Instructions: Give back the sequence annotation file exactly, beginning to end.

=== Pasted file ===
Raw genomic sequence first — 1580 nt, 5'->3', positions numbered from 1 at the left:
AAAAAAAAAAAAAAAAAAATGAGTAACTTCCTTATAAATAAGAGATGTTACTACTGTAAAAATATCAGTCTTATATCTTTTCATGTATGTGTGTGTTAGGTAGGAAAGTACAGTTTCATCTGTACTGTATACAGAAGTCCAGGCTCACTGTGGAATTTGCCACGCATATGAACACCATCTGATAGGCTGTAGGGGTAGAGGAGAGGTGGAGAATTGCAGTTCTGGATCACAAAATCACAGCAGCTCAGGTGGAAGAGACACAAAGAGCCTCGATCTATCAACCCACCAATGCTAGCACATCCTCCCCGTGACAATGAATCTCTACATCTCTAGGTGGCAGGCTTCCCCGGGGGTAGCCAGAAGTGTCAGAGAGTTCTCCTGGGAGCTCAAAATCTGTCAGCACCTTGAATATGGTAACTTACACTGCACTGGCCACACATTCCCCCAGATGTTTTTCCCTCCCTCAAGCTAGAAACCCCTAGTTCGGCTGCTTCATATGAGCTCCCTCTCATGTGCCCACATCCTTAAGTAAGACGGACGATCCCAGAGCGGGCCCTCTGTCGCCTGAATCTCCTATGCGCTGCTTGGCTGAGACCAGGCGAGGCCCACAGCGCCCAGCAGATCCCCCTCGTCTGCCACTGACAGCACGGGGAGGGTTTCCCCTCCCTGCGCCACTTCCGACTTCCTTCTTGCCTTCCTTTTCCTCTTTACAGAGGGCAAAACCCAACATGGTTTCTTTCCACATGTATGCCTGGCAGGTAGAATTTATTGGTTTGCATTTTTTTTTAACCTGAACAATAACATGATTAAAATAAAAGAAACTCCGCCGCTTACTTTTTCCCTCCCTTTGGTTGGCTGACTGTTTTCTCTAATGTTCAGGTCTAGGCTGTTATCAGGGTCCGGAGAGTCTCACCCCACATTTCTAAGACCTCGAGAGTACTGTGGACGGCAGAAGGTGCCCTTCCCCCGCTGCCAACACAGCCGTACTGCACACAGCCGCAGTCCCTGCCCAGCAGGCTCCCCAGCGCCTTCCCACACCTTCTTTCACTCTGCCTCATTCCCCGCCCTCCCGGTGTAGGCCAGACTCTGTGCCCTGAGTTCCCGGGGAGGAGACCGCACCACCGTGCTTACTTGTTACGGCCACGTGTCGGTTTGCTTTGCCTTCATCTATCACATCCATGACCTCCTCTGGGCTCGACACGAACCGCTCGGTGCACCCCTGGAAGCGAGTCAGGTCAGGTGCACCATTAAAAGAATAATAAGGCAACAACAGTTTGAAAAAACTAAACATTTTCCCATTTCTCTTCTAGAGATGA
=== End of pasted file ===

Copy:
Raw genomic sequence first — 1580 nt, 5'->3', positions numbered from 1 at the left:
AAAAAAAAAAAAAAAAAAATGAGTAACTTCCTTATAAATAAGAGATGTTACTACTGTAAAAATATCAGTCTTATATCTTTTCATGTATGTGTGTGTTAGGTAGGAAAGTACAGTTTCATCTGTACTGTATACAGAAGTCCAGGCTCACTGTGGAATTTGCCACGCATATGAACACCATCTGATAGGCTGTAGGGGTAGAGGAGAGGTGGAGAATTGCAGTTCTGGATCACAAAATCACAGCAGCTCAGGTGGAAGAGACACAAAGAGCCTCGATCTATCAACCCACCAATGCTAGCACATCCTCCCCGTGACAATGAATCTCTACATCTCTAGGTGGCAGGCTTCCCCGGGGGTAGCCAGAAGTGTCAGAGAGTTCTCCTGGGAGCTCAAAATCTGTCAGCACCTTGAATATGGTAACTTACACTGCACTGGCCACACATTCCCCCAGATGTTTTTCCCTCCCTCAAGCTAGAAACCCCTAGTTCGGCTGCTTCATATGAGCTCCCTCTCATGTGCCCACATCCTTAAGTAAGACGGACGATCCCAGAGCGGGCCCTCTGTCGCCTGAATCTCCTATGCGCTGCTTGGCTGAGACCAGGCGAGGCCCACAGCGCCCAGCAGATCCCCCTCGTCTGCCACTGACAGCACGGGGAGGGTTTCCCCTCCCTGCGCCACTTCCGACTTCCTTCTTGCCTTCCTTTTCCTCTTTACAGAGGGCAAAACCCAACATGGTTTCTTTCCACATGTATGCCTGGCAGGTAGAATTTATTGGTTTGCATTTTTTTTTAACCTGAACAATAACATGATTAAAATAAAAGAAACTCCGCCGCTTACTTTTTCCCTCCCTTTGGTTGGCTGACTGTTTTCTCTAATGTTCAGGTCTAGGCTGTTATCAGGGTCCGGAGAGTCTCACCCCACATTTCTAAGACCTCGAGAGTACTGTGGACGGCAGAAGGTGCCCTTCCCCCGCTGCCAACACAGCCGTACTGCACACAGCCGCAGTCCCTGCCCAGCAGGCTCCCCAGCGCCTTCCCACACCTTCTTTCACTCTGCCTCATTCCCCGCCCTCCCGGTGTAGGCCAGACTCTGTGCCCTGAGTTCCCGGGGAGGAGACCGCACCACCGTGCTTACTTGTTACGGCCACGTGTCGGTTTGCTTTGCCTTCATCTATCACATCCATGACCTCCTCTGGGCTCGACACGAACCGCTCGGTGCACCCCTGGAAGCGAGTCAGGTCAGGTGCACCATTAAAAGAATAATAAGGCAACAACAGTTTGAAAAAACTAAACATTTTCCCATTTCTCTTCTAGAGATGA